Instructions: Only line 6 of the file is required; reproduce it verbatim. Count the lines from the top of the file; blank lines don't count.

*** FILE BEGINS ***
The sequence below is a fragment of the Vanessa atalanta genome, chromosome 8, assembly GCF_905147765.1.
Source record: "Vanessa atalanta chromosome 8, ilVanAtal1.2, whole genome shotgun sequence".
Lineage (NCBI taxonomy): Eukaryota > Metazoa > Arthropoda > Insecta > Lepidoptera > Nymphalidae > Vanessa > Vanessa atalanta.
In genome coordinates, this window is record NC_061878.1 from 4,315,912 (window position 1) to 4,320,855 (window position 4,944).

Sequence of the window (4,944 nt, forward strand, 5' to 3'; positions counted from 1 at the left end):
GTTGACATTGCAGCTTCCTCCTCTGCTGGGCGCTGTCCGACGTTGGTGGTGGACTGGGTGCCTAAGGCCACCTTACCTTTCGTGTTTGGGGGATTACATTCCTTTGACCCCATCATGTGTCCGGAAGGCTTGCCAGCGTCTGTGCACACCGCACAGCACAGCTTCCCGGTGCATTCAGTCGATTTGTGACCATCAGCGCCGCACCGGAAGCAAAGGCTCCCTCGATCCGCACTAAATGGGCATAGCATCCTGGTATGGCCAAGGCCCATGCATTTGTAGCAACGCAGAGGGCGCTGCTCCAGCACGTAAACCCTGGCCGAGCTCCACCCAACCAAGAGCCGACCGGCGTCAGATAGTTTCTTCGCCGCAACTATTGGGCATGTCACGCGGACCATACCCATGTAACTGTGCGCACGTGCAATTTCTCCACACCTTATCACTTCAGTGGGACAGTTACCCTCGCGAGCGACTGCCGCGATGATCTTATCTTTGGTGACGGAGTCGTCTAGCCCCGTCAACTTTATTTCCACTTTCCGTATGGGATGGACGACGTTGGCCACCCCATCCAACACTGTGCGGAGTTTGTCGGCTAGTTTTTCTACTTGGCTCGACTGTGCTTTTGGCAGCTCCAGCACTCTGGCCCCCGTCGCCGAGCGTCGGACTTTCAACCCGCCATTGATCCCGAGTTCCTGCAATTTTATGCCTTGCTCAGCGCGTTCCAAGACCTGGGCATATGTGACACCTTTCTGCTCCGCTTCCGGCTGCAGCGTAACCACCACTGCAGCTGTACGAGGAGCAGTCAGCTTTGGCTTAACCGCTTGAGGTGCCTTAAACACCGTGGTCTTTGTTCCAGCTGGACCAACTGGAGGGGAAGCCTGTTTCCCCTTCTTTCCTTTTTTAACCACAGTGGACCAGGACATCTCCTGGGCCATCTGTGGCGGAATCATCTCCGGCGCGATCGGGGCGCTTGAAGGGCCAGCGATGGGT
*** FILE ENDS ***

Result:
GTTGACATTGCAGCTTCCTCCTCTGCTGGGCGCTGTCCGACGTTGGTGGTGGACTGGGTGCCTAAGGCCACCTTACCTTTCGTGTTTGGGGGATTACATTCCTTTGACCCCATCATGTGTCCGGAAGGCTTGCCAGCGTCTGTGCACACCGCACAGCACAGCTTCCCGGTGCATTCAGTCGATTTGTGACCATCAGCGCCGCACCGGAAGCAAAGGCTCCCTCGATCCGCACTAAATGGGCATAGCATCCTGGTATGGCCAAGGCCCATGCATTTGTAGCAACGCAGAGGGCGCTGCTCCAGCACGTAAACCCTGGCCGAGCTCCACCCAACCAAGAGCCGACCGGCGTCAGATAGTTTCTTCGCCGCAACTATTGGGCATGTCACGCGGACCATACCCATGTAACTGTGCGCACGTGCAATTTCTCCACACCTTATCACTTCAGTGGGACAGTTACCCTCGCGAGCGACTGCCGCGATGATCTTATCTTTGGTGACGGAGTCGTCTAGCCCCGTCAACTTTATTTCCACTTTCCGTATGGGATGGACGACGTTGGCCACCCCATCCAACACTGTGCGGAGTTTGTCGGCTAGTTTTTCTACTTGGCTCGACTGTGCTTTTGGCAGCTCCAGCACTCTGGCCCCCGTCGCCGAGCGTCGGACTTTCAACCCGCCATTGATCCCGAGTTCCTGCAATTTTATGCCTTGCTCAGCGCGTTCCAAGACCTGGGCATATGTGACACCTTTCTGCTCCGCTTCCGGCTGCAGCGTAACCACCACTGCAGCTGTACGAGGAGCAGTCAGCTTTGGCTTAACCGCTTGAGGTGCCTTAAACACCGTGGTCTTTGTTCCAGCTGGACCAACTGGAGGGGAAGCCTGTTTCCCCTTCTTTCCTTTTTTAACCACAGTGGACCAGGACATCTCCTGGGCCATCTGTGGCGGAATCATCTCCGGCGCGATCGGGGCGCTTGAAGGGCCAGCGATGGGT